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Fiscal Policy and the Labour Market: The Effects of Public Sector Employment and Wages

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Author Info

  • Gomes, Pedro Maia

    ()
    (Universidad Carlos III de Madrid)

Abstract

I build a dynamic stochastic general equilibrium model with search and matching frictions and two sectors in order to study the labour market effects of public sector employment and wages. Public sector wages plays an important role in achieving the efficient allocation. High wages induce too many unemployed to queue for public sector jobs, while if they are low, the government faces recruitment problems. The optimal steady-state wage premium depends mainly on the labour market friction parameters. In response to technology shocks, it is optimal to have procyclical public sector wages. Deviations from the optimal policy can increase the volatility of unemployment significantly. Public sector wage and employment shocks have mixed effects on unemployment. A wage shock raises the unemployment rate, while a reduction in the separations lowers it. Hiring more people can increase or decrease the unemployment rate. All shocks raise the wage and crowd out employment in the private sector. In the empirical part, I employ Bayesian methods to estimate the parameters of the model for the United States. I find that the direct search mechanism between the two sectors is an important element to explain business cycle fluctuations of the labour market variables.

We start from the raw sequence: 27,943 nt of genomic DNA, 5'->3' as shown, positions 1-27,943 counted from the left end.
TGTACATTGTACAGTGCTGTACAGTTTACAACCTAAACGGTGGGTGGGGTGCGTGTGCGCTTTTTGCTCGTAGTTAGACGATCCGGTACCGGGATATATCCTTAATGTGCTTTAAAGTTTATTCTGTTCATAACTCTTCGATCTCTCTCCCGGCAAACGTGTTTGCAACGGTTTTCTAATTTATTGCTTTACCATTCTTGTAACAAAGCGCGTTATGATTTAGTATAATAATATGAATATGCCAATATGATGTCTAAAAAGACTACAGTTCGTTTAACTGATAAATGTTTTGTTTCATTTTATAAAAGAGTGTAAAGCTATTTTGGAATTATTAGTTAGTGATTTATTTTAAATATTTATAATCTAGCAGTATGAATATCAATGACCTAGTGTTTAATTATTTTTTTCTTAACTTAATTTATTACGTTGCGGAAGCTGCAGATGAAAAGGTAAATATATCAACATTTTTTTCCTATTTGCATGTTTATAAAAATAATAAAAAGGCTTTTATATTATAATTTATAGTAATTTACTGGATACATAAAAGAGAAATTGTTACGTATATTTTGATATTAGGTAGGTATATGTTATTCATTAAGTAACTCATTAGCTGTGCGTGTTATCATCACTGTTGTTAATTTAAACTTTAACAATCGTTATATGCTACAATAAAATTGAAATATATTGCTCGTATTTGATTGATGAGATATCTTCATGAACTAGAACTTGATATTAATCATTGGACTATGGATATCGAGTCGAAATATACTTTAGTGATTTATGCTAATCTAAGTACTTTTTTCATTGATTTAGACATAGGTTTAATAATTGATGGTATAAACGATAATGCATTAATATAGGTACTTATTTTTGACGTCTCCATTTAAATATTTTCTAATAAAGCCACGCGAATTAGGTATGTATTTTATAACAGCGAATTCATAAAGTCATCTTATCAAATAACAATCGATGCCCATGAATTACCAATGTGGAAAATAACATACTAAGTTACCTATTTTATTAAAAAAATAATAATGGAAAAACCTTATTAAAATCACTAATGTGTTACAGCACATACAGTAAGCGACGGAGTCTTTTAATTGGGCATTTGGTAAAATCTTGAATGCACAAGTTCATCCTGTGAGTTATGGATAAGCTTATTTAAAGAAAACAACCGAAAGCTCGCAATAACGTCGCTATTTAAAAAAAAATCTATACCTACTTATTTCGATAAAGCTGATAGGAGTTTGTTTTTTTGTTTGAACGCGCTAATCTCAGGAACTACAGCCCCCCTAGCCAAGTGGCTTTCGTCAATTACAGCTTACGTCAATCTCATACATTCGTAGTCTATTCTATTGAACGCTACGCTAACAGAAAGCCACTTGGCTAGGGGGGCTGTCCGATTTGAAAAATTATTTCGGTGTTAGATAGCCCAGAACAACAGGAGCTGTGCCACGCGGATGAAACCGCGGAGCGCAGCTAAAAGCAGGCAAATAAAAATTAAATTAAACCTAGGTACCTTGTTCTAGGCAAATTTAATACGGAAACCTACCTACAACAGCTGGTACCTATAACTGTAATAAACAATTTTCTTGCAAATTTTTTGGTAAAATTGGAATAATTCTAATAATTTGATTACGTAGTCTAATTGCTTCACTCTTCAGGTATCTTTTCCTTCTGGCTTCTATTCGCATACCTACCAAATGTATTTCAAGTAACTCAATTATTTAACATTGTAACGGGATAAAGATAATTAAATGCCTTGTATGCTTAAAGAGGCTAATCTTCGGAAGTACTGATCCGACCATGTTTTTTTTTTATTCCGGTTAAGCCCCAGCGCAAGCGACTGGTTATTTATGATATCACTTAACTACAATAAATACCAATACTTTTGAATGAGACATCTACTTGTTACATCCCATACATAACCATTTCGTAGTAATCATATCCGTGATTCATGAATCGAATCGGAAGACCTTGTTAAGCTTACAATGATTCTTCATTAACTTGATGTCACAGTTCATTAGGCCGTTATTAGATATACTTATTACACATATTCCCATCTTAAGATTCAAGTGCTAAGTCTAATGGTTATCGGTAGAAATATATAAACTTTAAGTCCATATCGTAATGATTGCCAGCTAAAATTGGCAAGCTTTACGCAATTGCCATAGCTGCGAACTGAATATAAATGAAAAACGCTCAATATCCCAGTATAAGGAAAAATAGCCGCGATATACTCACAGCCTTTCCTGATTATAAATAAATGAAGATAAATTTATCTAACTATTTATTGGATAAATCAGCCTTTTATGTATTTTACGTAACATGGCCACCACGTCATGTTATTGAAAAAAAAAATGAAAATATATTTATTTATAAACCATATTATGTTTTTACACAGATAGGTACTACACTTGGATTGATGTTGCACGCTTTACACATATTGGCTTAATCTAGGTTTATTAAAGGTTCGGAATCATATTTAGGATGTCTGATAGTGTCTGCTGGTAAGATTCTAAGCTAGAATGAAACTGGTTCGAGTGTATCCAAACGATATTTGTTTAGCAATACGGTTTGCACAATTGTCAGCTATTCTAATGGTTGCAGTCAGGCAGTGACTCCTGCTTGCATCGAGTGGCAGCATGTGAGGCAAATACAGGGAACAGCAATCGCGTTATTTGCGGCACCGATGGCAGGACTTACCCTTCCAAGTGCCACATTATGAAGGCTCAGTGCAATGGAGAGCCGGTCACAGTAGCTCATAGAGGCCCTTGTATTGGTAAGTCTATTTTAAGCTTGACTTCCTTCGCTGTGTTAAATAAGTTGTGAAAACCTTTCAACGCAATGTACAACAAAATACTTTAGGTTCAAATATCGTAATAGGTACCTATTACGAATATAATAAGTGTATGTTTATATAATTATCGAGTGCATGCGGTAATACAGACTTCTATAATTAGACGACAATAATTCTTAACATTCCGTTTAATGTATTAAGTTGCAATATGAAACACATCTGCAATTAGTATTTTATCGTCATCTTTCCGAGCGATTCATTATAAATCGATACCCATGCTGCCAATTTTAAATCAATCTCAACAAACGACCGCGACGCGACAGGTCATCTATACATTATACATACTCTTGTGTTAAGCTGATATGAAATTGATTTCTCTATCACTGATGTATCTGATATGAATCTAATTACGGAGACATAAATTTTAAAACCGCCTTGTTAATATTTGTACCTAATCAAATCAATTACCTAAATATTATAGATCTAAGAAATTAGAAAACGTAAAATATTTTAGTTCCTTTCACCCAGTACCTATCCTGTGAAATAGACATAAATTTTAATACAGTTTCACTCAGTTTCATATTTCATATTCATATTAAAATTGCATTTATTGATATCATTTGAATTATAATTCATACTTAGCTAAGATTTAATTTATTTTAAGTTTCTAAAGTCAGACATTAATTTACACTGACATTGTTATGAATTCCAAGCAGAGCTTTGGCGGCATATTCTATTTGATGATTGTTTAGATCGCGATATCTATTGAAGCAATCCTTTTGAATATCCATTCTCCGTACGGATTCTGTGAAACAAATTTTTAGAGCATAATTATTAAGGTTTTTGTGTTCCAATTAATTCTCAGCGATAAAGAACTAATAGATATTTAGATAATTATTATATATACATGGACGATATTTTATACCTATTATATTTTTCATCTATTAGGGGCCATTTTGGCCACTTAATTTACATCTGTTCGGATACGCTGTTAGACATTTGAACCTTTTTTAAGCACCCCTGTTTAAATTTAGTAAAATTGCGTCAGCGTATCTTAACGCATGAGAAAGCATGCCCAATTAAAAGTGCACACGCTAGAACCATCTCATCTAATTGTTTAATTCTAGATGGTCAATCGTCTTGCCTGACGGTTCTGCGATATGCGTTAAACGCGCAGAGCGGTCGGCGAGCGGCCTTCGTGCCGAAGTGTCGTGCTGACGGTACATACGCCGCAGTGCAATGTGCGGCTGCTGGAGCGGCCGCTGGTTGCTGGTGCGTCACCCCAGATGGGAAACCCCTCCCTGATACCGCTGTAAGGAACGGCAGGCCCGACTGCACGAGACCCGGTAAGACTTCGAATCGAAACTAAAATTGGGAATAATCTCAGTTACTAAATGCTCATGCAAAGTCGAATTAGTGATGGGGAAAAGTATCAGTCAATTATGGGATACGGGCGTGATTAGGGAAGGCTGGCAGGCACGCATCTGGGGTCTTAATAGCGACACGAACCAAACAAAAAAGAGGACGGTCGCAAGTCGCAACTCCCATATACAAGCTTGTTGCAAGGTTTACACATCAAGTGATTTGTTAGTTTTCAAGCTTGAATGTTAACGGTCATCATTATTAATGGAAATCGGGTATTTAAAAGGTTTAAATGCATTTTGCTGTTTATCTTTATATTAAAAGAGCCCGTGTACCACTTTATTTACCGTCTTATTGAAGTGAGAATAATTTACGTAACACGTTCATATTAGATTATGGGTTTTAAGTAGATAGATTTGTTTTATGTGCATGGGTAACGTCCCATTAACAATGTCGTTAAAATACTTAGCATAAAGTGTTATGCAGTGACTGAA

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Bibliographic Info

Paper provided by Institute for the Study of Labor (IZA) in its series IZA Discussion Papers with number 5321.

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Length: 61 pages
Date of creation: Nov 2010
Date of revision:
Handle: RePEc:iza:izadps:dp5321

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Keywords: public sector employment; public sector wages; unemployment; fiscal shocks;

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  1. Fabien Postel-Vinay & Hélène Turon, 2005. "The Public Pay Gap in Britain: Small Differences That (Don't?) Matter," The Centre for Market and Public Organisation 05/121, Department of Economics, University of Bristol, UK.
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  1. Fiscal Policy and the Labour Market: The Effects of Public Sector Employment and Wages
    by Christian Zimmermann in NEP-DGE blog on 2010-12-30 14:35:19
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